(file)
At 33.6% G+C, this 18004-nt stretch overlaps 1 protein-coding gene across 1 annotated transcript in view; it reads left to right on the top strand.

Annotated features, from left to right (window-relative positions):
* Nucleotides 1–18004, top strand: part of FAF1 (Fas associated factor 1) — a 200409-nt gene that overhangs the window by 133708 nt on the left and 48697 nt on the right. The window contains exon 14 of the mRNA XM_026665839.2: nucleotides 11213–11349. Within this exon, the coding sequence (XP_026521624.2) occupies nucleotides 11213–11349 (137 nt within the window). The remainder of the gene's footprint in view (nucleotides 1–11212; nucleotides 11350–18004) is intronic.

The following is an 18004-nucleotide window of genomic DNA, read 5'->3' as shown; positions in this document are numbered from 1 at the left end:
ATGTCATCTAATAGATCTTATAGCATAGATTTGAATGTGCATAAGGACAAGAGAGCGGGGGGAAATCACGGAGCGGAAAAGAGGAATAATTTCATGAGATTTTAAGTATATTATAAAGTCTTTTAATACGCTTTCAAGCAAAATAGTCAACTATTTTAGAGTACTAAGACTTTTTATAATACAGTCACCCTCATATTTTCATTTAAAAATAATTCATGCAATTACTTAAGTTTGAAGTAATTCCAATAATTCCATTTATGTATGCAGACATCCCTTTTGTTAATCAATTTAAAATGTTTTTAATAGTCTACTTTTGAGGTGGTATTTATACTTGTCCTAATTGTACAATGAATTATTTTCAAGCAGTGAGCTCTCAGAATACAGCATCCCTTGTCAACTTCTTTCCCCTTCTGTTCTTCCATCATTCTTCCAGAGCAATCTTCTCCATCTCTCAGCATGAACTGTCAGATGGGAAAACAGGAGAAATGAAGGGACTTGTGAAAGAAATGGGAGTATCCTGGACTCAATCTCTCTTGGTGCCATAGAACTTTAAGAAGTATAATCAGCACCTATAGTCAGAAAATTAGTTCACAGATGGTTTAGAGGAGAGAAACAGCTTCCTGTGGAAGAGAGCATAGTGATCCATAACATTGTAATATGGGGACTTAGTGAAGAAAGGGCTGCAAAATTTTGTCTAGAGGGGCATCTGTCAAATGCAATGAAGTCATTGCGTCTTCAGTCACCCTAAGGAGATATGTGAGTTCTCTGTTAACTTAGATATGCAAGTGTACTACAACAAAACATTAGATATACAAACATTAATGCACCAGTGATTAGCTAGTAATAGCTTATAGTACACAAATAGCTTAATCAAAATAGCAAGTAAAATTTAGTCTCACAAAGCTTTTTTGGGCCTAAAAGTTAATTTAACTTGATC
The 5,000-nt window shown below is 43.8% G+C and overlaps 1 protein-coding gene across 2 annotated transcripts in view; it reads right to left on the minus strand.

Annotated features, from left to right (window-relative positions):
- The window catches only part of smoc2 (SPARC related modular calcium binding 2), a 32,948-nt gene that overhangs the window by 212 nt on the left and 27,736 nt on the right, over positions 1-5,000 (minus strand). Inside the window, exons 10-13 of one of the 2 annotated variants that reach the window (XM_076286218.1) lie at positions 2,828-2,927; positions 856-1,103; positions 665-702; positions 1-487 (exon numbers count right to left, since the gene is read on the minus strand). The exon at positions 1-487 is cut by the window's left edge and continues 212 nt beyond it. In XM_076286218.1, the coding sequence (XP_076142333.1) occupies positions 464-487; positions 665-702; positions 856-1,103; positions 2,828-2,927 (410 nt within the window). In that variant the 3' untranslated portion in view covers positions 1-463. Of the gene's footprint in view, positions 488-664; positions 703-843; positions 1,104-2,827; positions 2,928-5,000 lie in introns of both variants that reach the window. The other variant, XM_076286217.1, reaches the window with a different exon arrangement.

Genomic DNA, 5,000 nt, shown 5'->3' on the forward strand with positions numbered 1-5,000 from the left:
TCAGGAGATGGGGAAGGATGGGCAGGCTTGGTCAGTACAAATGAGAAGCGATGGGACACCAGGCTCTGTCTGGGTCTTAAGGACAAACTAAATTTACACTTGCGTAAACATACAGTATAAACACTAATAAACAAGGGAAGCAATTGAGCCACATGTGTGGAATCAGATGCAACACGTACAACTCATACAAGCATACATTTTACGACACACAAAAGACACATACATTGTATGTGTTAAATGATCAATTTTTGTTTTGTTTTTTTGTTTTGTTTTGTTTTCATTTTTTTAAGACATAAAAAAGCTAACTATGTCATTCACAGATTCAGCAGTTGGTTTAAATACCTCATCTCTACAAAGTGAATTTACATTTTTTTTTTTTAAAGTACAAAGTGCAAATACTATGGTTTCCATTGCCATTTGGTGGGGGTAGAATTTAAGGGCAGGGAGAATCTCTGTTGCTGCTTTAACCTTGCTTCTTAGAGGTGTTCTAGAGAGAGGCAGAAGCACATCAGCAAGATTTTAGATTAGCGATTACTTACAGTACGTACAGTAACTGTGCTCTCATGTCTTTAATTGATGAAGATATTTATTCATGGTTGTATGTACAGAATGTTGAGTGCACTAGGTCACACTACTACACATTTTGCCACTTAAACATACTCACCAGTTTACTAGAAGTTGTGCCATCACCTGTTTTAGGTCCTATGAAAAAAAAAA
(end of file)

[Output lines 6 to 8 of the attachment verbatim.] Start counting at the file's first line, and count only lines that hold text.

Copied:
The 5,000-nt window shown below is 43.8% G+C and overlaps 1 protein-coding gene across 2 annotated transcripts in view; it reads right to left on the minus strand.

Annotated features, from left to right (window-relative positions):
- The window catches only part of smoc2 (SPARC related modular calcium binding 2), a 32,948-nt gene that overhangs the window by 212 nt on the left and 27,736 nt on the right, over positions 1-5,000 (minus strand). Inside the window, exons 10-13 of one of the 2 annotated variants that reach the window (XM_076286218.1) lie at positions 2,828-2,927; positions 856-1,103; positions 665-702; positions 1-487 (exon numbers count right to left, since the gene is read on the minus strand). The exon at positions 1-487 is cut by the window's left edge and continues 212 nt beyond it. In XM_076286218.1, the coding sequence (XP_076142333.1) occupies positions 464-487; positions 665-702; positions 856-1,103; positions 2,828-2,927 (410 nt within the window). In that variant the 3' untranslated portion in view covers positions 1-463. Of the gene's footprint in view, positions 488-664; positions 703-843; positions 1,104-2,827; positions 2,928-5,000 lie in introns of both variants that reach the window. The other variant, XM_076286217.1, reaches the window with a different exon arrangement.